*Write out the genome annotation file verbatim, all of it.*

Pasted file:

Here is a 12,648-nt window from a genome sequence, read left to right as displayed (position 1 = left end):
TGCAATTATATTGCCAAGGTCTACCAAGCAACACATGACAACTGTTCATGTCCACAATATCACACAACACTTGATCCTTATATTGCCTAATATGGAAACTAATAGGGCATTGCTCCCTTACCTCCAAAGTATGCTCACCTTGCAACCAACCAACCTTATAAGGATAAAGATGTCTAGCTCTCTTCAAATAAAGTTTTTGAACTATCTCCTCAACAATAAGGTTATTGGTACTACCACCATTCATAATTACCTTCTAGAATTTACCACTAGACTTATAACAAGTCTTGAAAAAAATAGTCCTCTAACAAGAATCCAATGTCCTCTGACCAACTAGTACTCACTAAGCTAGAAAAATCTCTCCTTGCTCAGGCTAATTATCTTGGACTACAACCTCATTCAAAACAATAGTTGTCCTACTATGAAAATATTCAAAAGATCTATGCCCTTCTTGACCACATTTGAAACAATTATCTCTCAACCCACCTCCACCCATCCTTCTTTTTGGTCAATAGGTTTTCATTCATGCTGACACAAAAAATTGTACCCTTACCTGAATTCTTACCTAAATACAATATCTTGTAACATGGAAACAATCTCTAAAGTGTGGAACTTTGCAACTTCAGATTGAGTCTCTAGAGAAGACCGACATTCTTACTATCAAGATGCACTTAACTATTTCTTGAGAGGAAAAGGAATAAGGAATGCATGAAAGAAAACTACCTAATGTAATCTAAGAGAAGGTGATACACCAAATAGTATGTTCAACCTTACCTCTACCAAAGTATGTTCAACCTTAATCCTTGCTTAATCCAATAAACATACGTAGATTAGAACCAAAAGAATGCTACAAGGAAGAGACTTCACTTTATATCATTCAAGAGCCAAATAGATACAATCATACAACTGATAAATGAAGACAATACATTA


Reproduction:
Here is a 12,648-nt window from a genome sequence, read left to right as displayed (position 1 = left end):
TGCAATTATATTGCCAAGGTCTACCAAGCAACACATGACAACTGTTCATGTCCACAATATCACACAACACTTGATCCTTATATTGCCTAATATGGAAACTAATAGGGCATTGCTCCCTTACCTCCAAAGTATGCTCACCTTGCAACCAACCAACCTTATAAGGATAAAGATGTCTAGCTCTCTTCAAATAAAGTTTTTGAACTATCTCCTCAACAATAAGGTTATTGGTACTACCACCATTCATAATTACCTTCTAGAATTTACCACTAGACTTATAACAAGTCTTGAAAAAAATAGTCCTCTAACAAGAATCCAATGTCCTCTGACCAACTAGTACTCACTAAGCTAGAAAAATCTCTCCTTGCTCAGGCTAATTATCTTGGACTACAACCTCATTCAAAACAATAGTTGTCCTACTATGAAAATATTCAAAAGATCTATGCCCTTCTTGACCACATTTGAAACAATTATCTCTCAACCCACCTCCACCCATCCTTCTTTTTGGTCAATAGGTTTTCATTCATGCTGACACAAAAAATTGTACCCTTACCTGAATTCTTACCTAAATACAATATCTTGTAACATGGAAACAATCTCTAAAGTGTGGAACTTTGCAACTTCAGATTGAGTCTCTAGAGAAGACCGACATTCTTACTATCAAGATGCACTTAACTATTTCTTGAGAGGAAAAGGAATAAGGAATGCATGAAAGAAAACTACCTAATGTAATCTAAGAGAAGGTGATACACCAAATAGTATGTTCAACCTTACCTCTACCAAAGTATGTTCAACCTTAATCCTTGCTTAATCCAATAAACATACGTAGATTAGAACCAAAAGAATGCTACAAGGAAGAGACTTCACTTTATATCATTCAAGAGCCAAATAGATACAATCATACAACTGATAAATGAAGACAATACATTA